And attempting to dance La Macarena (that takes me WAY back!).

20160330_114725_resized copy

But I was rewarded with getting two hold TWO parrots! Blue guy on my shoulder, red guy on my head (sharp talons, both of them!). I had a red macaw when I was a kid. This was a cute show, with the parrots doing a few tricks.

me with parrots

Next stop was the sea lion show, for which I didn’t get any pictures for some reason. While entertaining, it was nowhere near as long or as good as last year’s show, probably because they had to pack in more viewings. I would have been disappointed if that was all we got to see today, but when you add this show to the other three, we really got a lot of value for our tickets!

Sue went to see the tigers one last time and I spent some time with the snakes, iguanas, and and frogs. I’ll spare you the pictures. 🙂

Except of one of the meals… Again, I was really impressed by how well fed the animals are. I do have an issue with the idea of zoos, but they are a valuable tool for education. I think the Maz aquarium does a satisfactory job of taking care of its critters, with clean cages, toys, human interaction, and a good diet.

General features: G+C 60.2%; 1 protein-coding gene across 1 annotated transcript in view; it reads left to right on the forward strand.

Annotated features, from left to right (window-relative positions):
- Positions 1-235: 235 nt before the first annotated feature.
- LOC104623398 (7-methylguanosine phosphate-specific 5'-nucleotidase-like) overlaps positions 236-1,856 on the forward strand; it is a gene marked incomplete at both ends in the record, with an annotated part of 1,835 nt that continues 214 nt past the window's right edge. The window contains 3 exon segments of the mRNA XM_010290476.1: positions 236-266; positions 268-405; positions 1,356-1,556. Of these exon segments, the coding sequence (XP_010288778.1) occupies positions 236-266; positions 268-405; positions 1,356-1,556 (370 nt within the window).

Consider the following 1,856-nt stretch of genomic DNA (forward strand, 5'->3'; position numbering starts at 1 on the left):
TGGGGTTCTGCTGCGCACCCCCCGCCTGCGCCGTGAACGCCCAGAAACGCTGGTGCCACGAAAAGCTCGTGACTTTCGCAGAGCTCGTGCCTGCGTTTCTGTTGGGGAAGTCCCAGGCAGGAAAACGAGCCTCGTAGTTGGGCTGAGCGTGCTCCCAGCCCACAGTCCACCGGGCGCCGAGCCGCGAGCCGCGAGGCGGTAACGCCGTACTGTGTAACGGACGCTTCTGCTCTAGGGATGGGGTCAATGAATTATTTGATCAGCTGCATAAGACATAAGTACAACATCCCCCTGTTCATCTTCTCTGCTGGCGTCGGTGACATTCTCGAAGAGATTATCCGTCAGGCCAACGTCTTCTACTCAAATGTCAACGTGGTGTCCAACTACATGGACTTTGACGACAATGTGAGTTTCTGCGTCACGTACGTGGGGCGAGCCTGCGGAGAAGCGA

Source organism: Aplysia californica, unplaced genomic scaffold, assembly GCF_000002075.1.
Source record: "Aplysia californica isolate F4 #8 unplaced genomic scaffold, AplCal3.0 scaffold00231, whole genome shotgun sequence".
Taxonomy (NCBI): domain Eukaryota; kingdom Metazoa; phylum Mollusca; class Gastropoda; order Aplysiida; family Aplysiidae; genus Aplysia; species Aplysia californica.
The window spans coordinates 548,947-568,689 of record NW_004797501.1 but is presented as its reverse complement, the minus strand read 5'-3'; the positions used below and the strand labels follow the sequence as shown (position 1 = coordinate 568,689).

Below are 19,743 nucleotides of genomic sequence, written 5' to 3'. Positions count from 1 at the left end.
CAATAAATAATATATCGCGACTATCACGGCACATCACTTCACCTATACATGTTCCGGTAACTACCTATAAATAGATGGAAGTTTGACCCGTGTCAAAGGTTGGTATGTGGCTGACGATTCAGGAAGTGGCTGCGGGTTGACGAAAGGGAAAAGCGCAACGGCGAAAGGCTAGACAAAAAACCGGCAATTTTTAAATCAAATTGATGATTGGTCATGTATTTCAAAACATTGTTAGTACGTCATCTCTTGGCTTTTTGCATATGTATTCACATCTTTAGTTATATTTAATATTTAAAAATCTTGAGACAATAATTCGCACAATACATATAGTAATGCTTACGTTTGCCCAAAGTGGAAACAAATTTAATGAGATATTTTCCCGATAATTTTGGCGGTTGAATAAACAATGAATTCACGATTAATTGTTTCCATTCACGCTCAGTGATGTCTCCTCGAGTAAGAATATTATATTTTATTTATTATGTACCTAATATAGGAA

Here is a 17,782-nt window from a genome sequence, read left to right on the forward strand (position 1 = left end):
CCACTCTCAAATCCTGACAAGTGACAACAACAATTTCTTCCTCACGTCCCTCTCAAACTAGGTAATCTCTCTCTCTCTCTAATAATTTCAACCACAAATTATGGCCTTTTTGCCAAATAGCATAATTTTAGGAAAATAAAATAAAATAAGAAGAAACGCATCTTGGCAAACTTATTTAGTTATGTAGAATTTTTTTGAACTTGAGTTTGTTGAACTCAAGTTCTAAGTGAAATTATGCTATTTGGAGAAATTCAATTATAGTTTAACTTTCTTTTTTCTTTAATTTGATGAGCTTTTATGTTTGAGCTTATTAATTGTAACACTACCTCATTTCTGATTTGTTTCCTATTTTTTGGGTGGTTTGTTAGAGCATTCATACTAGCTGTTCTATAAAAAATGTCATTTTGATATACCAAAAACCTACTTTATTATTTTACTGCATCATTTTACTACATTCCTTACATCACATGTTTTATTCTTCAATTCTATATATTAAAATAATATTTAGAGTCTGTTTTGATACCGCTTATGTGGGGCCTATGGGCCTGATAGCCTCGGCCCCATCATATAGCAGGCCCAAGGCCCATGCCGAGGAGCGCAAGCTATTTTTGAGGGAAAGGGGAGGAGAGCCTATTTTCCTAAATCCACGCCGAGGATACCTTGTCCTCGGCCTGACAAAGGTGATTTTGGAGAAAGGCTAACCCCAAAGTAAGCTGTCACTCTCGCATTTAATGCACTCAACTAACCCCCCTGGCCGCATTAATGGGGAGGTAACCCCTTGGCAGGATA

We headed out around 1:00 and went up to Avenida del Mar for a sushi lunch! Sue doesn’t do raw fish, but was very open to cooked Mexican-style rolls. We split chicken teriyaki, a Miami roll (crab, cream cheese, mango), and a California roll (shrimp, cream cheese, cucumber). The server assumed we’d want the larger versions of the rolls, so there was a mountain of food! Since it’s a cool day and we were coming home straight away, I took the leftovers. I was pleased that Sue really enjoyed her meal since I’m always nervous about taking someone to eat sushi, even when I have no intention of passing the “real” stuff off to them. Even with the error of our rolls being super sized, we only paid $175 each, and that was with a very generous tip. I much prefer eating this stuff with another person since we can get more variety.